• Beagles are cunning escape artists so his play area should be at least five feet tall and extend under the ground so he can’t tunnel beneath it.
  • The Beagle has a potential for health issues (see below).
Beagle playing
Beagles like companionship and get on with other dogs

Exercise for the Beagle

Beagles are energetic dogs that need to play and exercise every day. Beagles were bred to work in a pack so they prefer to do this in company. Take him for a walk but keep him on leash. The Beagle is a scent hound and is unable to resist the urge to run in pursuit of a compelling scent. Yell all you like, he’ll be so focused on the scent he won’t hear you.
A Beagle that is left on his own for too long might become destructive. Consider getting him a buddy.

Beagle exercise
Beagles require a lot of exercise but should be kept on leash.

Training the Beagle

Beagles can get distracted with smells and may be stubborn. But with patience and positive reinforcement, Beagles will respond to training. Treats are a useful training aid, but ensure you choose healthy low-calorie treats to avoid him becoming overweight.

Beagle Health Issues

The Beagle, as with all pure breed dogs, has proclivities to certain health issues. For the Beagle these include hip dysplasia, hypothyroidism, epilepsy, dislocated knee-caps and eye disorders. Responsible breeders will screen their breeding dogs for these conditions.

When buying Beagle puppies it is recommended to have a hip evaluation, ophthalmologist evaluation, and an MLS DNA test.

Beagles are also prone to obesity. Keep your beagle on a calorie-restricted diet and limit his access to treats. Beagles are experts when it comes to scavenging food. Curb this habit to prevent tummy upsets and weight gain.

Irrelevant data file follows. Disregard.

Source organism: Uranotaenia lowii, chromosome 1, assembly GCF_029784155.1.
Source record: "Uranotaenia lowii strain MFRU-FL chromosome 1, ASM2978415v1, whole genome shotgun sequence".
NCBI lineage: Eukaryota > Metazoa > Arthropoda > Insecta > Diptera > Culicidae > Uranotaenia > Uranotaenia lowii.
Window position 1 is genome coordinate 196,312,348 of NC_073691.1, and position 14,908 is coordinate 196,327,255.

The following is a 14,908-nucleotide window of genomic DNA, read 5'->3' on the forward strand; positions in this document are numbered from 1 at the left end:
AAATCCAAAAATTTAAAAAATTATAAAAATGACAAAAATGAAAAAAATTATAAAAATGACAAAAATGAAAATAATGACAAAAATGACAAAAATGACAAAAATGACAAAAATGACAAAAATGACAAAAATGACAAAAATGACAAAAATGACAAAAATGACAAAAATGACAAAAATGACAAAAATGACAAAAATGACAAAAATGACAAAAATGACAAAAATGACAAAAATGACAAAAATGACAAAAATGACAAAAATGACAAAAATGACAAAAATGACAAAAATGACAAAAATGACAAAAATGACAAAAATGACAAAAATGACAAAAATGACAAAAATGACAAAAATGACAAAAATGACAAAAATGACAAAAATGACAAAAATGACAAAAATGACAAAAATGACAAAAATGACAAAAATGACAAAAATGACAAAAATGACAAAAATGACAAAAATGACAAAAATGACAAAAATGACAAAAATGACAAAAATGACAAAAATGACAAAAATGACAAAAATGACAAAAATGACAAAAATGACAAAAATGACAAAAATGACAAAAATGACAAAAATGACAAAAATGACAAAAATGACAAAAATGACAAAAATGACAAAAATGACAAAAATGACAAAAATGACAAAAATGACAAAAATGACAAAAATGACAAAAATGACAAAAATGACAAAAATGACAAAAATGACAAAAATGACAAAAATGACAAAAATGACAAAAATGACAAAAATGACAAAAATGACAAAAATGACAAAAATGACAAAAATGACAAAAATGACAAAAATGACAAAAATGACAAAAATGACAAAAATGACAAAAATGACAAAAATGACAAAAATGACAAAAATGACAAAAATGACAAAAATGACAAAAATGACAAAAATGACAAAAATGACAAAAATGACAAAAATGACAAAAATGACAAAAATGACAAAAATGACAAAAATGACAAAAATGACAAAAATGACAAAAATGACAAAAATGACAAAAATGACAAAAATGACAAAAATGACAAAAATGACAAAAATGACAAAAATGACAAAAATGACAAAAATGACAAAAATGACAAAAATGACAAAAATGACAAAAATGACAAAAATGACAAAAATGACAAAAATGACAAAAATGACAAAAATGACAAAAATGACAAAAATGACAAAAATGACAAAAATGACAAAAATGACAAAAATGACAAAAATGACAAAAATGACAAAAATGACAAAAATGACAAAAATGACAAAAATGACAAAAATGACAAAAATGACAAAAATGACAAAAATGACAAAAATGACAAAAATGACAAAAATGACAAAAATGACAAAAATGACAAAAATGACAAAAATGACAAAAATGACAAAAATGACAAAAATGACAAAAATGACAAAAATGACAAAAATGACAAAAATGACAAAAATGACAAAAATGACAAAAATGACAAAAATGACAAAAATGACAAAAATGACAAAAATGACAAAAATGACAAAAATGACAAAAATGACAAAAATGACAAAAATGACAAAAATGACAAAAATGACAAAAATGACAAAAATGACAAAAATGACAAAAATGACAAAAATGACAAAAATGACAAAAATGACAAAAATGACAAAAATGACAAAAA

As with all breeds, keep his nails trim, his ears clean and give his teeth a regular brush.

History of the Beagle

The first dogs referred to as ‘Beagles’ were tiny hound dogs used by hunters that stood no taller than 9 inches. They were called ‘pocket Beagles’ because hunters could literally put them in their pockets. The standard Beagle was bred in England in the 1840s and imported to the United States in 1870. The Beagle is the only dog to rate in the top ten for popularity since the American Kennel Club registry began.

It has been suggested that the name Beagle originated from the French word ‘beugler’, which means ‘to bellow’. Beagles sure know how to bellow but there is no evidence to support this theory.

Keep your Beagle active with your free WAGSTA walkies, weight and wellness tracker! Join the pack and start creating the optimal healthy lifestyle for your dog!

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French Bulldog – all about the breed




Compact, quiet, expressive, charming.

The French bulldog just hit #1 on the popularity charts in the UK,
surpassing the Labrador, a breed that had held first position for thirty
years.

While the Labrador is still the most popular breed in the
United States, the French bulldog has surged in popularity there too,
reaching #4.

Famous Frenchies

Frenchies have received a lot of exposure recently. Reese Witherspoon
has Pepper, Lady Gaga has Asia Kinney, the Beckhams have Scarlet and
Hugh Jackman has Dali. French bulldogs have also been the pet of choice
for Leonardo DiCaprio, Hilary Duff, Madonna, Martha Stewart and Michael
Phelps amongst others.

They’ve appeared in commercials (Sketchers), television programs
(Modern Family) and movies (Bringing Down the House, Due Date,
Secondhand Lions).

Thanks to social media, French bulldogs have become celebrities in
their own right. Mannie-the-Frenchie leads the way with his 1.1 million
Instagram followers!

Mannie the French Bulldog
Mannie the French Bulldog has over 1 million Instagram followers

Positive Traits of the French Bulldog

It’s easy to see what all the fuss is about.

  • The French bulldog with his big bat ears and comical expressions, makes a great companion, especially for city dwellers.
  • French bulldogs have compact muscular bodies, which makes them rather portable.
  • They are relatively quiet, which is great for city apartments.
  • They don’t require a lot of outdoor exercise.
  • They have short easy-care coats.
  • They have quite a good life span at 10 – 12 years but you can maximize it by following the veterinary-designed longevity diet.